To edit security policies, you can use either the secedit.exe command line utility or the “Domain Security Policy” graphical console available from Control Panel -> Administrative Tools on the domain controller machine. With this tool, you will govern the security policy for all the computers in the Windows domain. Note that in case of workstation machine, only the “Local Security Policy” console is installed (shown in Figure 1). Local policy affects settings on the local machines and it doesn’t override domain policy. Thus, the security settings will be effective for local machine users, but not for domain users. This article uses the graphical tool to alter security settings on the local machine.

Figure 2. Editing Password Policy Rules: Double-click the “Minimum password length” item to display the dialog window.

The left pane of the management console contains an Explorer-like tree. Each node represents a different Security Policy. In this example, you’ll make modifications to the Password Policy to require users to choose long enough passwords (at least 10 characters). Here’s how to do it:

Expand the “Account Policies” node and select “Password Policy.” On the right pane of the management console, you should see a list of security settings (rules) that compose the password policy as shown in Figure 1.Double-click the “Minimum password length” item to display the dialog window (Figure 2).Edit the text field, setting the minimum password length to 10 characters, and click OK.

Congratulations! The new rule is ready. From now on, LSA will not allow your users to choose passwords shorter than 10 characters.

An interesting rule from the Password Policy set is “Password must meet complexity requirements.” This rule may be either Disabled or Enabled. In the Disabled state it has no effect. Enabling this rule instructs LSA to validate each password against Password Filters. If you don’t provide any filter, the default is used (which is considered relatively strong). However, the default allows simple passwords, such as Paris123. You definitely want more powerful filters and this is where Custom Password Filters can be helpful.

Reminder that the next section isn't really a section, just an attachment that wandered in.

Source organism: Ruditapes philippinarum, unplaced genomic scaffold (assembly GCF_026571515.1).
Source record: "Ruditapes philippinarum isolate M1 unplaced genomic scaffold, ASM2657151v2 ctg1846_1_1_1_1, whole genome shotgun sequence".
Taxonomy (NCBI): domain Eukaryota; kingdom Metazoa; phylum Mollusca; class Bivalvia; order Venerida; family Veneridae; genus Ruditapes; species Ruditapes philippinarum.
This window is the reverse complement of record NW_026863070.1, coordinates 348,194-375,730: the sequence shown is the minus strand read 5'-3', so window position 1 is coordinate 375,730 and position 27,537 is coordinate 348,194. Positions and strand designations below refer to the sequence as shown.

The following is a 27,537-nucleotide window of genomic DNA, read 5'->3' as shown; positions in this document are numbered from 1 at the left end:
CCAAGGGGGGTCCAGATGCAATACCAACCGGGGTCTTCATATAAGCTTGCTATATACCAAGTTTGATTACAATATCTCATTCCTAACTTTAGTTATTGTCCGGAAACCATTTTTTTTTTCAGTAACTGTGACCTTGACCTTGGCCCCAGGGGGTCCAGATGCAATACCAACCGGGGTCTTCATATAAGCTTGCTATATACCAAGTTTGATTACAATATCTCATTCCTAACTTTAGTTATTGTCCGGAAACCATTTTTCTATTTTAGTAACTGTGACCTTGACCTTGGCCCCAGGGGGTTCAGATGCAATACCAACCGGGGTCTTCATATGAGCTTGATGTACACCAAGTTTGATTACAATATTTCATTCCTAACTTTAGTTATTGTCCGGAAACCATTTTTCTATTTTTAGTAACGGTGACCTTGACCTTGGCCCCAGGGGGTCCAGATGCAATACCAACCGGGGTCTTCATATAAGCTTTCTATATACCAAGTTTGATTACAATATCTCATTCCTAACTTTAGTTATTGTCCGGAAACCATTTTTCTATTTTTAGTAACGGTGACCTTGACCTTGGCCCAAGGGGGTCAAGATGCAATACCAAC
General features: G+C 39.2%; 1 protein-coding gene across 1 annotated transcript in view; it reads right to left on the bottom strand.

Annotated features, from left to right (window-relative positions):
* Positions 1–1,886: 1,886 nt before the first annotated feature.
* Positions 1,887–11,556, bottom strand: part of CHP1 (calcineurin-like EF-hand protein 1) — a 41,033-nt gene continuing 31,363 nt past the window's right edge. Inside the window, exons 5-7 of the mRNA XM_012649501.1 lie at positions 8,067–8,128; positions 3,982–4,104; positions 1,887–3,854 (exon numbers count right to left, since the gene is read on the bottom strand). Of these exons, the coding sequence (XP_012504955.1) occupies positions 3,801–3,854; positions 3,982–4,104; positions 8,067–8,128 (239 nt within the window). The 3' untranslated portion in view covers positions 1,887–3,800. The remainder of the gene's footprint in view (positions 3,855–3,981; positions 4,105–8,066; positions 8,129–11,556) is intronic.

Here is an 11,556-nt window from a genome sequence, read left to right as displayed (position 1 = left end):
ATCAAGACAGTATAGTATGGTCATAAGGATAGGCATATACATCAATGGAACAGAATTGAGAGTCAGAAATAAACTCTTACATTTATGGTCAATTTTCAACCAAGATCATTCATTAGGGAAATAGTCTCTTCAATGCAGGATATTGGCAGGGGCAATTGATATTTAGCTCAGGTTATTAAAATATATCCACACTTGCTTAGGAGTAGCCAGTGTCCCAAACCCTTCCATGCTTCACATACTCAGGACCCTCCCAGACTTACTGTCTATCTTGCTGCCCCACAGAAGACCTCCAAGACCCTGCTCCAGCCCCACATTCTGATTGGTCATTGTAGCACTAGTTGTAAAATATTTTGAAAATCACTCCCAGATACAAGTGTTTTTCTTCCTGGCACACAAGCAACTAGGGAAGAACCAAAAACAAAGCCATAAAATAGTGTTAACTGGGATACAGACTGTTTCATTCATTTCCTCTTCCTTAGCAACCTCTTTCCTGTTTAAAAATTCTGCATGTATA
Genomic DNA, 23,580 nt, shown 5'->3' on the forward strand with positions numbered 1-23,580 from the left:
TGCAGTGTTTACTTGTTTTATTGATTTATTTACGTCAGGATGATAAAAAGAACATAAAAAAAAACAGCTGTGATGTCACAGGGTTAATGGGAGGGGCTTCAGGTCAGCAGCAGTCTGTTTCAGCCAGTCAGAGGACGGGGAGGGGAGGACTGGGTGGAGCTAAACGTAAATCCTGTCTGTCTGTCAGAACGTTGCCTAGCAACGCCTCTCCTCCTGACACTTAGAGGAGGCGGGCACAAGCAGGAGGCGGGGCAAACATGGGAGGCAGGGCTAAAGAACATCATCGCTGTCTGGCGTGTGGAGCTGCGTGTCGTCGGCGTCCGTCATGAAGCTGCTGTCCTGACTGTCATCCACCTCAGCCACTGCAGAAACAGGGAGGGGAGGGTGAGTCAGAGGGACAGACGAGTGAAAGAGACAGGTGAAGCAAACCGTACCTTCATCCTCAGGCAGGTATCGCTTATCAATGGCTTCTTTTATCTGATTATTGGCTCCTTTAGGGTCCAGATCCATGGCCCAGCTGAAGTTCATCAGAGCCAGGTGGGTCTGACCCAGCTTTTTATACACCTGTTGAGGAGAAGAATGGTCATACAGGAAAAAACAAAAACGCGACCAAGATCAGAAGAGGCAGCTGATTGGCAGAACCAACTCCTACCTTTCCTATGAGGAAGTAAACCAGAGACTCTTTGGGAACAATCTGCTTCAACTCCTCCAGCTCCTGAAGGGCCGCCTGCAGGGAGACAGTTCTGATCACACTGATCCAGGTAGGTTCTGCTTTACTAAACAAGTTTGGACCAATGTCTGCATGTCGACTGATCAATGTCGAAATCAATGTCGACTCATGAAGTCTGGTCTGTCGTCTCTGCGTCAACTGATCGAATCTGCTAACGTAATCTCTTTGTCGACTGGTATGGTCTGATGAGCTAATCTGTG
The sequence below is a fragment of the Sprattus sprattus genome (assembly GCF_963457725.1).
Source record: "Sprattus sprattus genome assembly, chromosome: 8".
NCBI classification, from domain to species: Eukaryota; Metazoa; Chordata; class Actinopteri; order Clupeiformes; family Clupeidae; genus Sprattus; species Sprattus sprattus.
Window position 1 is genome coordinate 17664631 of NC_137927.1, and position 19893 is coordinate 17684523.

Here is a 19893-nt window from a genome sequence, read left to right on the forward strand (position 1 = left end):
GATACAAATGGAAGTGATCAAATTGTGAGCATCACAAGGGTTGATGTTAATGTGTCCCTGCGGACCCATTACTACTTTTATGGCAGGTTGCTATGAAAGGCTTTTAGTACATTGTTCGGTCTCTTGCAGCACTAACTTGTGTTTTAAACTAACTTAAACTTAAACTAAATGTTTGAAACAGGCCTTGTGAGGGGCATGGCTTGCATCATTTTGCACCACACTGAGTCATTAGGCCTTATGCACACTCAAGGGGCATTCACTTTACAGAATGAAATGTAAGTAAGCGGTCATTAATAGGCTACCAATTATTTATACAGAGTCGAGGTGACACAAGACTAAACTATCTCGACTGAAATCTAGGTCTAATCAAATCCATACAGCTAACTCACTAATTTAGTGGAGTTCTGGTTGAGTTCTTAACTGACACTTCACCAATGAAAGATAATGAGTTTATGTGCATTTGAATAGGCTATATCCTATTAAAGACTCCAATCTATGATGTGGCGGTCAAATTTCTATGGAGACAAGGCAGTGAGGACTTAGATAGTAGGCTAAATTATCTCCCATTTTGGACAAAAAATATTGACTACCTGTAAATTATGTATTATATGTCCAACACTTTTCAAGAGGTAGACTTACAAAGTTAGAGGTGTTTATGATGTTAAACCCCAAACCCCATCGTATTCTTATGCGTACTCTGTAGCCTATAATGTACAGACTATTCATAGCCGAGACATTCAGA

What Is a Password Filter?
A Password Filter plays a primary role in decision-making regarding user passwords. By definition, a Password Filter is a system DLL that exports three functions with the following prototypes (note the __stdcall calling convention):

BOOLEAN __stdcall InitializeChangeNotify(void);	         // (1)BOOLEAN __stdcall PasswordFilter(                         // (2)  PUNICODE_STRING AccountName,  PUNICODE_STRING FullName,  PUNICODE_STRING Password,  BOOLEAN SetOperation);NTSTATUS __stdcall PasswordChangeNotify(	          // (3)  PUNICODE_STRING UserName,  ULONG RelativeId,  PUNICODE_STRING NewPassword); 

How does LSA interact with Custom Password Filters by means of the above interface? First, assume that the “Password must meet complexity requirements” rule is Enabled.On the system startup, LSA loads all the available Password Filters and calls the InitializeChangeNotify() function. When LSA receives TRUE as a return value, this means that the Password Filter loaded successfully and functions properly. Upon this call, LSA also builds a chain of available Password Filters (those that returned TRUE).

When you’re giving a password to a new user or modifying an existing user’s password, LSA assures that every link in Password Filters Chain is satisfied with a new password. LSA invokes the PasswordFilter() function of each filter in the chain. If one filter in a chain returned FALSE, LSA does NOT continue calling the next filter. Instead, it asks the user to provide another password. If every call to PasswordFilter on every filter returns a TRUE value, a new password is approved and each filter is notified about it through the PasswordChangeNotify() function.

As you can see, the Password Filter is a handy tool for LSA (or, the Windows Police), acting as a speed trap for highway patrol, helping to collect evidence from the “field.” These evidences are useful in the third stage, where policies are enforced.